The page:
Joshi SP, Wong AI, Brucker A, et al. Efficacy of transcendental meditation to reduce stress among health care workers: a randomized clinical trial. JAMA Netw Open. 2022;5(9):e2231917.
To determine the effectiveness of transcendental meditation (TM) on reducing stress amongst healthcare workers
Among healthcare workers, Transcendental Meditation did not reduce stress over the 3-month study period. It did reduce the burnout characteristic of emotional exhaustion, as well as insomnia, and anxiety.
Single-center, open-label, randomized clinical trial
Investigators randomized 80 participants: 41 to TM and 39 to the control group. Demographics are as follows for the 80 participants:
- Women, 66 (82.5%), with a mean age of 40
- American Indian or Alaska Native, 1 (1.3%)
- Asian, 5 (6.3%)
- Black, 12 (15.0%)
- White, 59 (73.8%)
- Unknown or unreported race, 3 (3.8%)
- Latinx, 4 (5.0%)
- Non-Latinx, 76 (95.0%)
Participants in the TM group practiced TM 20 minutes twice daily for 3 months.
The control group received access to wellness resources such as mindfulness-based stress reduction, journaling workshops, stress and resilience training, and access to fitness and nutrition consultations.
Study Parameters Assessed
Investigators measured psychological distress using the Global Severity Index and changes in burnout using the Maslach Burnout Inventory. They measured insomnia using the Insomnia Severity Index and anxiety using the Generalized Anxiety Disorder-7 scale.
Between-group comparison of changes in acute psychological distress as measured by the total scores of the Global Severity Index (GSI-018) was the primary outcome of interest. All other indices were secondary outcome measures.
In the TM group, 38 participants (92.7%) adhered to the regime and practiced TM 20 minutes twice daily for 3 months. The TM group had a GSI-18 mean score reduction of 5.6 points, and the control group had a mean reduction of 3.6 points. This difference was not statistically significant (P=0.13).
However, the TM group had significantly greater reductions in the secondary end points compared to the control group:
- Burnout. Maslach Burnout Inventory subscore: −8.0 points vs −2.6 points; between-group difference, −5.4 points; 95% CI, −9.2 to −1.6 points (P=0.006)
- Insomnia. Insomnia Severity Scale score: −4.1 points vs −1.9 points; between-group difference, −2.2 points; 95% CI, −4.4 to 0 points (P=0.05)
- Anxiety. Generalized Anxiety Disorder-7 score: −3.1 points vs −0.9 points; between-group difference, −2.2 points; 95% CI, −3.8 to −0.5 (P=0.01)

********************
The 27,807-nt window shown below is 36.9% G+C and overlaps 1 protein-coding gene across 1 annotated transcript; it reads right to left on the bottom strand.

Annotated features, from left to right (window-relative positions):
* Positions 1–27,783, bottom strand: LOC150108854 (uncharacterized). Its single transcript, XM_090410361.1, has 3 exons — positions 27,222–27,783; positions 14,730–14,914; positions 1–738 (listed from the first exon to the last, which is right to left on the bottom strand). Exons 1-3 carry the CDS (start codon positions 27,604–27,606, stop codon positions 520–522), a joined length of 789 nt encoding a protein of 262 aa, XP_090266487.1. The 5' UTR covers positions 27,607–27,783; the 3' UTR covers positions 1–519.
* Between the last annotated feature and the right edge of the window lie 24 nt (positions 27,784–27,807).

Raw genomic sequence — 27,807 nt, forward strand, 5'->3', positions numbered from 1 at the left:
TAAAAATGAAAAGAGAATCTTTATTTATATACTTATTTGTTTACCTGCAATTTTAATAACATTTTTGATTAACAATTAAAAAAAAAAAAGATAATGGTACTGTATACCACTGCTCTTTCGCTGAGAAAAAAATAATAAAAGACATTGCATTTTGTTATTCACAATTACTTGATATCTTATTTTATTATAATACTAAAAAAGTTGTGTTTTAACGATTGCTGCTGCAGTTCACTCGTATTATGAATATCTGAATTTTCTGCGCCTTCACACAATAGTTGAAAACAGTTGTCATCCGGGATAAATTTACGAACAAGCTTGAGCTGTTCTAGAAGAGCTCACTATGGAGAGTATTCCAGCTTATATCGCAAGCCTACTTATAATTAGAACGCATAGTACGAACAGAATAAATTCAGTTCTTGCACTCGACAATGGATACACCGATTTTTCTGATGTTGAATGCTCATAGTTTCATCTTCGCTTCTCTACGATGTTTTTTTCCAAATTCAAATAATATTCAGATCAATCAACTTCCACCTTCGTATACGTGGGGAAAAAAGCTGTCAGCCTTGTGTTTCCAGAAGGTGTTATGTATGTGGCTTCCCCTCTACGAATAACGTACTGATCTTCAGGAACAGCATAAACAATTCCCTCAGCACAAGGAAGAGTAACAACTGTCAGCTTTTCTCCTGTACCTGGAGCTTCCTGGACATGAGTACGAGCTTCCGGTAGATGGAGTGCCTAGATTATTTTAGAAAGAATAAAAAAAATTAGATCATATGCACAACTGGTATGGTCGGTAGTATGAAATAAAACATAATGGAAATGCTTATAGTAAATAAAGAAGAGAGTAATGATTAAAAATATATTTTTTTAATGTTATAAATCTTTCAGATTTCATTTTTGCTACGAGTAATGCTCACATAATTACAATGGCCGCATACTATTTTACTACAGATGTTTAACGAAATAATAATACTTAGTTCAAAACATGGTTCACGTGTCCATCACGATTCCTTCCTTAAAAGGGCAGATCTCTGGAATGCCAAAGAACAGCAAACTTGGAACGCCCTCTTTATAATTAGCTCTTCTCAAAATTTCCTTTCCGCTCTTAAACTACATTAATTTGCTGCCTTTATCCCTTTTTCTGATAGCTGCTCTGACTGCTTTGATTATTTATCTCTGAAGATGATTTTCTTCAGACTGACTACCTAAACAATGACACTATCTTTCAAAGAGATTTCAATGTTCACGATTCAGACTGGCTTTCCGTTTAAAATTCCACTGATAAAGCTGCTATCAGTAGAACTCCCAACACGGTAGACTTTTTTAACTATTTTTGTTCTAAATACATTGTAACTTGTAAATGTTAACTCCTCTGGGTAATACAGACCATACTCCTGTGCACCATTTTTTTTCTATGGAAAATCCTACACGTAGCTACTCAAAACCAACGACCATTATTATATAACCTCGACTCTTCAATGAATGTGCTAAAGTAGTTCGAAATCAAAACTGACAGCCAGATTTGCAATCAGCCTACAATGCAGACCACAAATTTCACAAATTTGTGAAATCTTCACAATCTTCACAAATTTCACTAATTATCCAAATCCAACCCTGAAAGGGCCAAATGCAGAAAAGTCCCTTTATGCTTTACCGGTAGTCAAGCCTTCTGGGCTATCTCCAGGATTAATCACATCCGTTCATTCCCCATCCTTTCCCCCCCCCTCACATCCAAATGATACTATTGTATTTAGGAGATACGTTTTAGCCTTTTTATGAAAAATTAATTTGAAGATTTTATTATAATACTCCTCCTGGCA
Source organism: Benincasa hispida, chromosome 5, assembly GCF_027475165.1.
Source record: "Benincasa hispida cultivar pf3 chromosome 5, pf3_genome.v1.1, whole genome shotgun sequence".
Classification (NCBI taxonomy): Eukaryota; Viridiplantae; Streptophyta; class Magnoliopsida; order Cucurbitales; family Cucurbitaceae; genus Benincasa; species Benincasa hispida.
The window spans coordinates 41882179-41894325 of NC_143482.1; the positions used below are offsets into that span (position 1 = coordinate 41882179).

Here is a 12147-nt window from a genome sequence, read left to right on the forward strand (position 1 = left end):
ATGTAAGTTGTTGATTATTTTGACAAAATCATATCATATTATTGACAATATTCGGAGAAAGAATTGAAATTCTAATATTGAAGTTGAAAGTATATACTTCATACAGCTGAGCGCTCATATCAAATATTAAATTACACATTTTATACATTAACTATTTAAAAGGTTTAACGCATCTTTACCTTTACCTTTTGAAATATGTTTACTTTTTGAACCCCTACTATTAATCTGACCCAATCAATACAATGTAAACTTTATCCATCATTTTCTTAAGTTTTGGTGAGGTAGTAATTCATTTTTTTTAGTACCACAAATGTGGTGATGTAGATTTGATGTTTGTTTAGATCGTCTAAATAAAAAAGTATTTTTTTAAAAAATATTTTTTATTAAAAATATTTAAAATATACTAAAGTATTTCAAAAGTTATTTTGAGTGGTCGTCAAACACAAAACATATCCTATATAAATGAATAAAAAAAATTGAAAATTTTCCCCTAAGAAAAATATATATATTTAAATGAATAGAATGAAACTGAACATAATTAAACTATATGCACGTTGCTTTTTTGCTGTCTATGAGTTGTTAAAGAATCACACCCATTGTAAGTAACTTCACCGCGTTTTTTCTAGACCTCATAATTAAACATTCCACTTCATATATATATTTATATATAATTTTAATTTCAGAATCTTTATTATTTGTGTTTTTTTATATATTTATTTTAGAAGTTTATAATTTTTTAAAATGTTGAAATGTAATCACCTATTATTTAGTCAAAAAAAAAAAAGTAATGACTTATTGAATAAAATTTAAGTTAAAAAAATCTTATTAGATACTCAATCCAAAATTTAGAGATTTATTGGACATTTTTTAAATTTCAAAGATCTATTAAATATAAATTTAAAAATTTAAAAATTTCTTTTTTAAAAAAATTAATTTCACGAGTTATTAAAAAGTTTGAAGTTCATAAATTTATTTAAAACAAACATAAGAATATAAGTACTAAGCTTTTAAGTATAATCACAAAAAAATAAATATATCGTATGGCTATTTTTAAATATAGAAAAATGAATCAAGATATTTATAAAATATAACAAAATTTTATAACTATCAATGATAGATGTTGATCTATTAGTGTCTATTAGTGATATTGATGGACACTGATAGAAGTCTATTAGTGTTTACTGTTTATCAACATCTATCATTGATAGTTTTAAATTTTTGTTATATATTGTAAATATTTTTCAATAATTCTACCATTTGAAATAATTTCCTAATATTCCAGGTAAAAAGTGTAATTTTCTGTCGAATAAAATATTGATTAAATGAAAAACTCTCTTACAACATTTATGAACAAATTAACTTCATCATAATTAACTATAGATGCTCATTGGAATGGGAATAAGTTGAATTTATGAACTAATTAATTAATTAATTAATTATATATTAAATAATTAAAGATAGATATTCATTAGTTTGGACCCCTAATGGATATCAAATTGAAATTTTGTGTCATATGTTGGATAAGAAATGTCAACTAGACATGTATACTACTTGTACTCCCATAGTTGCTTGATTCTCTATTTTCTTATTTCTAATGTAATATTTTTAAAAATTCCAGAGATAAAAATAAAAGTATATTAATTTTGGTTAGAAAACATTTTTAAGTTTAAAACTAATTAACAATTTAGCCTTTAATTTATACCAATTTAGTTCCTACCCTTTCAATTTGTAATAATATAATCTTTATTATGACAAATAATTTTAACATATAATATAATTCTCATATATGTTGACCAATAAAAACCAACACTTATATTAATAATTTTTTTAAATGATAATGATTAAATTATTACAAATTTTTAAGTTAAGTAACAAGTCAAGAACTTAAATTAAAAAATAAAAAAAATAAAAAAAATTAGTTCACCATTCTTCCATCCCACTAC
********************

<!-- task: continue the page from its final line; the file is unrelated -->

This study was funded by Grant 2678 from the Marcus Foundation (Joshi, Brucker, Chow, and Lee), Grant W81XWH-21-1-0977 from the US Department of Defense (Joshi, Brucker, Chow, Vaishnavi, and Lee), and Grant UL1TR002553 from the National Center for Advancing Translational Sciences and the National Institutes of Health Roadmap for Medical Research Initiative. Wong had equity in Ataia Medical outside the submitted work. Vaishnavi received grants from Duke University during the study. No other disclosures were reported.
Practice Implications & Limitations
Burnout is defined by 3 characteristics: emotional exhaustion, depersonalization, and a decreased sense of personal accomplishment. Burnout is a significant occupational hazard for healthcare workers, and the incidence of it is at epidemic levels, particularly for some subspecialties. In the Medscape 2022 Burnout Survey, on average, 47% of physicians reported characteristics of burnout, with rates up to 60% depending on subspecialty.1 Meditation has been suggested as a way of addressing individual factors related to healthcare worker burnout, especially mindfulness meditation.2,3
Burnout is defined by 3 characteristics: emotional exhaustion, depersonalization, and a decreased sense of personal accomplishment.
This is one of the few studies that have evaluated transcendental meditation (TM) as an intervention in comparison to a control group.4,5 TM is a type of meditation in which practitioners silently recite a single mantra (a sound without meaning) without concentration. Studies have demonstrated increased parasympathetic response leading to decreases in stress responsiveness in TM practitioners.6,7 Even though the acute psychological distress levels among the TM group in this study were not reduced a statistically significant amount compared to the control group, emotional exhaustion (a characteristic of burnout), insomnia, and anxiety levels were reduced. One reason for the study not reaching statistical significance between group comparisons is the low acute distress scores between the groups at baseline. Also, the GSI may not be the correct tool to assess psychological distress among healthcare workers. The results for the secondary outcomes provide support for further study of TM to decrease healthcare worker burnout.
The author is CEO of Awaken Breath, LLC, a consultant for 2ndMD, and a speaker for Astra Zeneca.